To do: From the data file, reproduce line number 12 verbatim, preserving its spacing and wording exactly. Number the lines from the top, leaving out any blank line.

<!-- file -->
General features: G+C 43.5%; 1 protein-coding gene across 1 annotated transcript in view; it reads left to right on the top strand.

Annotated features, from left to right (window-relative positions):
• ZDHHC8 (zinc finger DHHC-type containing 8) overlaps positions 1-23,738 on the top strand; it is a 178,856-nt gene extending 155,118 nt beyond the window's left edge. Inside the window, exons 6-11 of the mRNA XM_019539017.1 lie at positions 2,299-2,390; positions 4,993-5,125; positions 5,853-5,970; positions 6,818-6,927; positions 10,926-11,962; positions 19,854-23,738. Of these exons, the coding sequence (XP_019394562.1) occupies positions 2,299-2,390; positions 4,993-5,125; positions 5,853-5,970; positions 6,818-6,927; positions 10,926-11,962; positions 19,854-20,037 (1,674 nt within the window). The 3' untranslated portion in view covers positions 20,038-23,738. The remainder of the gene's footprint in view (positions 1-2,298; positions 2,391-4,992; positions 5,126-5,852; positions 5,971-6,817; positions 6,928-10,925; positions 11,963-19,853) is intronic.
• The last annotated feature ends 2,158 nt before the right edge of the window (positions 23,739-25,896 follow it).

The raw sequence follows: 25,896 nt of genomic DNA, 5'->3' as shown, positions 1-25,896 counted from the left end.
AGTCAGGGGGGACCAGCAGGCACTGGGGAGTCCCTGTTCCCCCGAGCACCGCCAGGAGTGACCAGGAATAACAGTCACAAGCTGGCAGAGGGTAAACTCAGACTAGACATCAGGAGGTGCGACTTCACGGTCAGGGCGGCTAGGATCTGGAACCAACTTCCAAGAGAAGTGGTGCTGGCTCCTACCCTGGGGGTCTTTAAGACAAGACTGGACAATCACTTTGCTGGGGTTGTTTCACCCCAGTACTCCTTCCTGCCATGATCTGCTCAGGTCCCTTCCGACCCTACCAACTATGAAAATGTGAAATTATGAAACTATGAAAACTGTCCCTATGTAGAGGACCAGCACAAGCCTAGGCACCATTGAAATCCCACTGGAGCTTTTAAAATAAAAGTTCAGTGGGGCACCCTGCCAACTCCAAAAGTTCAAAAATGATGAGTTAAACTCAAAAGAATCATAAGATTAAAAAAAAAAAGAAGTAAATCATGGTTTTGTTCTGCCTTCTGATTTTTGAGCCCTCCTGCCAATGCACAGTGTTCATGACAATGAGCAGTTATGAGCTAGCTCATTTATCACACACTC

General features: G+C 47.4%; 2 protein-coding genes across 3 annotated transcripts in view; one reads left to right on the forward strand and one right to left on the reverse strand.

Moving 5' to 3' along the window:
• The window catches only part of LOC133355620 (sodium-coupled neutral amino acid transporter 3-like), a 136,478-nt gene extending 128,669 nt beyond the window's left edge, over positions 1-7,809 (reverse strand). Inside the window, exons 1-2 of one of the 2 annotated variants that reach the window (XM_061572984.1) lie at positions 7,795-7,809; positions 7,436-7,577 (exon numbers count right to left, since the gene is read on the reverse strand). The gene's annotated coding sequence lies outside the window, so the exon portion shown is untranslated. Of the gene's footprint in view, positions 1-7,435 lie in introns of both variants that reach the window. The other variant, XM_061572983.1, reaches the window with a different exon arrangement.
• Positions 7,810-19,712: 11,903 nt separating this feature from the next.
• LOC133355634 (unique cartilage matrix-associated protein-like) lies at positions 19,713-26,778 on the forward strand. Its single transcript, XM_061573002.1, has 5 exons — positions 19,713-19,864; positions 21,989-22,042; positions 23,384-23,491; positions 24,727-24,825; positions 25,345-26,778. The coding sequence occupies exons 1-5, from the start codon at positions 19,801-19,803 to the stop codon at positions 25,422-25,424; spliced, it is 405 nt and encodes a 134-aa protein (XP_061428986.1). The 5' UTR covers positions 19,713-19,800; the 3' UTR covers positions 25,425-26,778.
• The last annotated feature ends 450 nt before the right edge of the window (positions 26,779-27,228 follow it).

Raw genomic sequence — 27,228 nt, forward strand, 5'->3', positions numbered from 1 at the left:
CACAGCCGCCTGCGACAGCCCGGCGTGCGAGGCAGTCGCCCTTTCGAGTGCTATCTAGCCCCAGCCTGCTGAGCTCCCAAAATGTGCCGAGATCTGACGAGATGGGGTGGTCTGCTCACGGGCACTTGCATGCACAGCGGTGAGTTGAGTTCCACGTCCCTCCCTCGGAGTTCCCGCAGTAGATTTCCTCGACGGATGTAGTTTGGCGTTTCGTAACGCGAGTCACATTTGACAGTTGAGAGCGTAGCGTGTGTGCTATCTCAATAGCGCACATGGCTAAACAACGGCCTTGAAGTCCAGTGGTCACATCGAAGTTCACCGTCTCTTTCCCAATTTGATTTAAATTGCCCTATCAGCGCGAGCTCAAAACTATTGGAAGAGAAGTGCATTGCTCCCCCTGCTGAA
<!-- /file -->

• The last annotated feature ends 450 nt before the right edge of the window (positions 26,779-27,228 follow it).